Council and district advancement and recognition committees (generally referred to in this guide simply as council or district advancement committees) are responsible for implementing and facilitating advancement and processing most special awards and recognitions. This is done according to national procedures and local practices under the direction of the council executive board. Advancement committees operate under the Boy Scouts of America program function. They should cooperate with the other program function elements— outdoor programs, activities and civic service, and training—and also with the membership, finance, and unit-service functions. Accepting the responsibilities outlined in the following pages will help to accomplish this.
Advancement committees operate under the Boy Scouts of America program function. They should cooperate with the other program function elements—outdoor programs, activities and civic service, and training—and also with the membership, finance, and unit-service functions.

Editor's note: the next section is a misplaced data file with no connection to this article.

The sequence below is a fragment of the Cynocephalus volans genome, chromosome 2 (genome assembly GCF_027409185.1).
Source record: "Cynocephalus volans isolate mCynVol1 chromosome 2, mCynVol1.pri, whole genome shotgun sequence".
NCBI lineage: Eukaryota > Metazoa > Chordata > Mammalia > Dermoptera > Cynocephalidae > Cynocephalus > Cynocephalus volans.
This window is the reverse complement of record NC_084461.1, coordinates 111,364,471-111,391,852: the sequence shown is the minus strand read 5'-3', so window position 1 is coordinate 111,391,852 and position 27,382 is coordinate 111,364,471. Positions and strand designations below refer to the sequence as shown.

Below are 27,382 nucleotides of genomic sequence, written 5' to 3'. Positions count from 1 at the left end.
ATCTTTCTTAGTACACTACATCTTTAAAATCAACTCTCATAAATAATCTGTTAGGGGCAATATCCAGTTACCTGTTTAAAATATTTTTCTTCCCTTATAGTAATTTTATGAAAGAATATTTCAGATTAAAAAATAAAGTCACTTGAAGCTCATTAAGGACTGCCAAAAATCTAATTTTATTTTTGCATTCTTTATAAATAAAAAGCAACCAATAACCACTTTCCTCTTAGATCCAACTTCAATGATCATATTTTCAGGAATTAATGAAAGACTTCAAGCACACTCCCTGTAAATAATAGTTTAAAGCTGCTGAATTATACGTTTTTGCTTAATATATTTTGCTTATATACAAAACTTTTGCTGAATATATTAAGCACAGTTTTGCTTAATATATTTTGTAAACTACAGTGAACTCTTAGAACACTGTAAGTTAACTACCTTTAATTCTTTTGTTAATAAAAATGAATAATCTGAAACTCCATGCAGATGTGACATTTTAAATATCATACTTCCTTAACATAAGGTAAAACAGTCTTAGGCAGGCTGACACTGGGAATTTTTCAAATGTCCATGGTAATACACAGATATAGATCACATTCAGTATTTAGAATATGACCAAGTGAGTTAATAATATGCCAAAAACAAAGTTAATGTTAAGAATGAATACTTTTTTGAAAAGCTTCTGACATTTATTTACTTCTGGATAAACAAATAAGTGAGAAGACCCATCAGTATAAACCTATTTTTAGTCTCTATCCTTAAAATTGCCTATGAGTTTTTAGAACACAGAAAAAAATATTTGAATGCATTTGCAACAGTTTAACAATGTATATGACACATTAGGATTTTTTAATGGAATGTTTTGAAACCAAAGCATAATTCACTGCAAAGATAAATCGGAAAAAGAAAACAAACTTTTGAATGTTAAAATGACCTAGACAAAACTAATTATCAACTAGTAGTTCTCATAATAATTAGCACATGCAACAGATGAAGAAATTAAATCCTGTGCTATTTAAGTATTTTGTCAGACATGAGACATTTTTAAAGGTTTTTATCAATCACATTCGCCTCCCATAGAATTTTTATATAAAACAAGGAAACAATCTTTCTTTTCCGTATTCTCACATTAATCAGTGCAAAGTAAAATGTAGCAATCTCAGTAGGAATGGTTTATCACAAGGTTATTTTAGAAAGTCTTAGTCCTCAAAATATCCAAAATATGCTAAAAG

The council advancement committee often falls under a vice president for program. The committee’s members should represent a breadth of experience in all Scouting programs. Normally, district advancement chairs are included. The council professional staff advisor for advancement provides coaching and guidance— especially as it relates to national policies and procedures. The advancement chair and the staff advisor work together closely, and in harmony with the other efforts and functions involved in delivering and supporting the Scouting program.
A full, functioning council advancement committee should be organized to accomplish the following.
- Recruit enough committee members to fulfill the responsibilities described below and achieve council advancement objectives.
- Provide members with ongoing training to maintain awareness of updated procedures, best practices, and details related to all programs of the Boy Scouts of America—Cub Scouting, Boy Scouting, Varsity Scouting, Venturing, and Sea Scouts. See “Building an Advancement Committee,” 220.127.116.11.
- Establish objectives and action plans that stimulate advancement and lead to maximum success in Scouting’s Journey to Excellence.